October is Foster Youth Voice Month, a national campaign led by Selfless Love Foundation to elevate the voices of youth with lived experience in the child welfare care system. This submission is a part of our collaborative series to raise awareness about issues that impact youth with lived experience and highlight their voices.
Content warning: This article mentions sexual assault and sexual violence.
If my younger self could see me right now, she would be so proud. Sometimes, I can’t believe I am still alive.
On June 12, 2016, my mom’s ex-husband, a semi-truck driver, forced me to go on a work trip around the United States with him. I kept insisting I did not want to go, but he told me if I didn’t go, he would kill my mother, sister, and me – right here, right now. My 15-year-old heart started racing so hard. I was terrified that it would be the last time I saw my mom and sister.
We got on the road. The first stop we made was in Kansas. He raped me in his semi-truck outside of a gas station. He raped me a total of 36 times in different states around the United States over a period of 12 days. My mom was so far away in New Mexico, clueless to what was happening to me because I had to act like I was having fun. I was suffering the whole way, but I wanted to get closer to my mom so that I could find a way to escape and she could come and get me. He had taken away my phone, he did not feed me, and I was not allowed to go to the restroom anywhere in public – he kept a bucket inside the truck. I was scared, hungry, sick, depressed, and in so much pain. I was trapped!
On June 24, 2016 at 1:37 a.m., our last stop was in Emporia, Kansas. While he was distracted, I got out of the truck and ran as fast as I could into the manager’s office at a Flying J Truck Stop. I remember falling a couple of times while running because of how weak I was. I got inside and desperately told the worker to call the manager. The manager came out fast and I explained everything to her. She proceeded to call the cops and she locked us in her office. She stood there with me, fed me, and calmed me down. I was so thankful for her; she was my angel that night. That was the last time I saw him. I was on the phone with my mom when the cops were outside looking for him.
Then my foster care nightmare started. In one year of foster care, I lived in three group homes and three foster homes. I was only able to see my mother once a week for 30 minutes and was not permitted to call her. My sophomore year was spent in four high schools.
I went through a lot of depression and anxiety. In the group homes, the other girls were always jumping me, leaving me unconscious, and stealing the clothes, food, and money my mom would give me on my visits with her. When I was getting beat up, the staff did nothing to help me. The staff would also bring random guys into the homes and allow them to come into our rooms. In the foster homes, I had two foster mothers who did a lot of drugs and were abusive to me and other kids. The social worker I had was one of the most terrible, non-supportive, heartless people I ever met. She never showed empathy about anything I said. She would see me bruised and hurt and say, “That’s your fault.”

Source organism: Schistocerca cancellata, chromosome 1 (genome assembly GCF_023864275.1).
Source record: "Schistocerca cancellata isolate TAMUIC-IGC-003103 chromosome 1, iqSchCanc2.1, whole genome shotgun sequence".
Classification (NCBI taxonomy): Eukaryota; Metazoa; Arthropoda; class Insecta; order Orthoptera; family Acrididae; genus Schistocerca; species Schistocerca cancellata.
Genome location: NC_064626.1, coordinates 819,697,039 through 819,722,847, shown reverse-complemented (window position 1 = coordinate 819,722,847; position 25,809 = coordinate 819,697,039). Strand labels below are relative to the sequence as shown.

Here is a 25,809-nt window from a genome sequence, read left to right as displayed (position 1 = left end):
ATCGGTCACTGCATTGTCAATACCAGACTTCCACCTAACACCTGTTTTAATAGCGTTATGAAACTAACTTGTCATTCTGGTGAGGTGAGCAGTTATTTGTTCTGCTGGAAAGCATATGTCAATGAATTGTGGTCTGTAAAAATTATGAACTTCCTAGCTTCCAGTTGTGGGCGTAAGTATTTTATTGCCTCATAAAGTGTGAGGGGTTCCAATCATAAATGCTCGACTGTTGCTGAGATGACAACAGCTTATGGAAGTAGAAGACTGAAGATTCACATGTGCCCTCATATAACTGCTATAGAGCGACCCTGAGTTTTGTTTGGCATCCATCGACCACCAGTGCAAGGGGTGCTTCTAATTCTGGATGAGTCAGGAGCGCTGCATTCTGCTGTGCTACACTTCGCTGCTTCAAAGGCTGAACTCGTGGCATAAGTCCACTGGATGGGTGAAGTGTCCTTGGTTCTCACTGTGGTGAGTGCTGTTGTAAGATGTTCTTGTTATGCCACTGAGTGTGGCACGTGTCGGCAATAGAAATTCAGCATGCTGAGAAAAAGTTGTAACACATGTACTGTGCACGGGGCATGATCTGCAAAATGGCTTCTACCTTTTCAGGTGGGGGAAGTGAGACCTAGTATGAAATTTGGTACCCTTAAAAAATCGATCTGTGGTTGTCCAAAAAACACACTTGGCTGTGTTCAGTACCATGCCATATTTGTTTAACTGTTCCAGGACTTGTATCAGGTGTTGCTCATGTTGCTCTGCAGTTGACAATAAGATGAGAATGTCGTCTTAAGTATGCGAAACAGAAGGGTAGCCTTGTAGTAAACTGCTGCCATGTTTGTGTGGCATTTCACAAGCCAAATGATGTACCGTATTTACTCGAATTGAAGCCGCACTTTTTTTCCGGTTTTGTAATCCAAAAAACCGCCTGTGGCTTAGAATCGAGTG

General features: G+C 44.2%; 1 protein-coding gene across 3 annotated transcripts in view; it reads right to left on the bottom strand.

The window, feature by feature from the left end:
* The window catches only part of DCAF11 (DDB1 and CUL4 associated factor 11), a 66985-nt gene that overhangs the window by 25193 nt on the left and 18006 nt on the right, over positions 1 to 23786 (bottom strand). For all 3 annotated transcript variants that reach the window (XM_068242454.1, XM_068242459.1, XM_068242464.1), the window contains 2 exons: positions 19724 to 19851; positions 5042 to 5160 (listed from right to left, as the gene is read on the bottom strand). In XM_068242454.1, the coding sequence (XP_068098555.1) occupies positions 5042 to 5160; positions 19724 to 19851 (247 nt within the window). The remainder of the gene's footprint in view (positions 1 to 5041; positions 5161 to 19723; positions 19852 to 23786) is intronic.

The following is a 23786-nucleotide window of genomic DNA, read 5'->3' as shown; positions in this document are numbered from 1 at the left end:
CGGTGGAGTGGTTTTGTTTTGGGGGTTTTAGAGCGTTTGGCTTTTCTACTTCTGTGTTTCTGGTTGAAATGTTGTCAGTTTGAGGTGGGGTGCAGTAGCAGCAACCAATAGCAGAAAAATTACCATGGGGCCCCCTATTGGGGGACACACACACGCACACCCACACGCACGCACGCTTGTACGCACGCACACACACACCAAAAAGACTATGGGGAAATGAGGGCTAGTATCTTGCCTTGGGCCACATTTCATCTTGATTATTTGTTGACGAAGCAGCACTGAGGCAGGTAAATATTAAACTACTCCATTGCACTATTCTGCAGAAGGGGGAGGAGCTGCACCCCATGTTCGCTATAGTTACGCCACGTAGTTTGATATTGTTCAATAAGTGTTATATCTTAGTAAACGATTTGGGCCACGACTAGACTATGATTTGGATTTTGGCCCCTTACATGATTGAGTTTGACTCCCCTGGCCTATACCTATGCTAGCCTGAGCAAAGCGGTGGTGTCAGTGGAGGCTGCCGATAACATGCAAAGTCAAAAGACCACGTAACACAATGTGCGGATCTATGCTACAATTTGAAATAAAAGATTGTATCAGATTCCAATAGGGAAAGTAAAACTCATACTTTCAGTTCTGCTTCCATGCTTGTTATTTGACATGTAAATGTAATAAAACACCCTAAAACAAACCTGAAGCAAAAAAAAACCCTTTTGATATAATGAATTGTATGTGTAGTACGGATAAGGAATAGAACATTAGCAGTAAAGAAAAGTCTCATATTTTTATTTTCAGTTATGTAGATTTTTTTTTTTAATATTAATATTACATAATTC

Today, I am the voice of my community. I have had the opportunity to speak in Zoom meetings to victims like me and to others who are afraid to speak up. I represented Emporia in my first pageant, and had the opportunity to obtain a Kansas state title. I used my voice and platform to empower survivors because I am a survivor, and we need to make a change.
It has been five years since I got back to my mom. I overcame depression on my own, without medication or therapy. I am a top student at my college with a 4.0 GPA and the President of the Student Senate. I am currently working on my associate’s degree and aim to earn a master’s degree in finance. My dream job is to be a Chief Executive Officer.
I believe children in foster care need to feel safer. They need more quality time with their family and a lot of love to help them feel like they matter and like they are somebody! The foster care system does not know what happens behind closed doors in group homes or foster homes. Many children in foster care are not safe. There needs to be more random checkups, caring social workers, more support, and more love.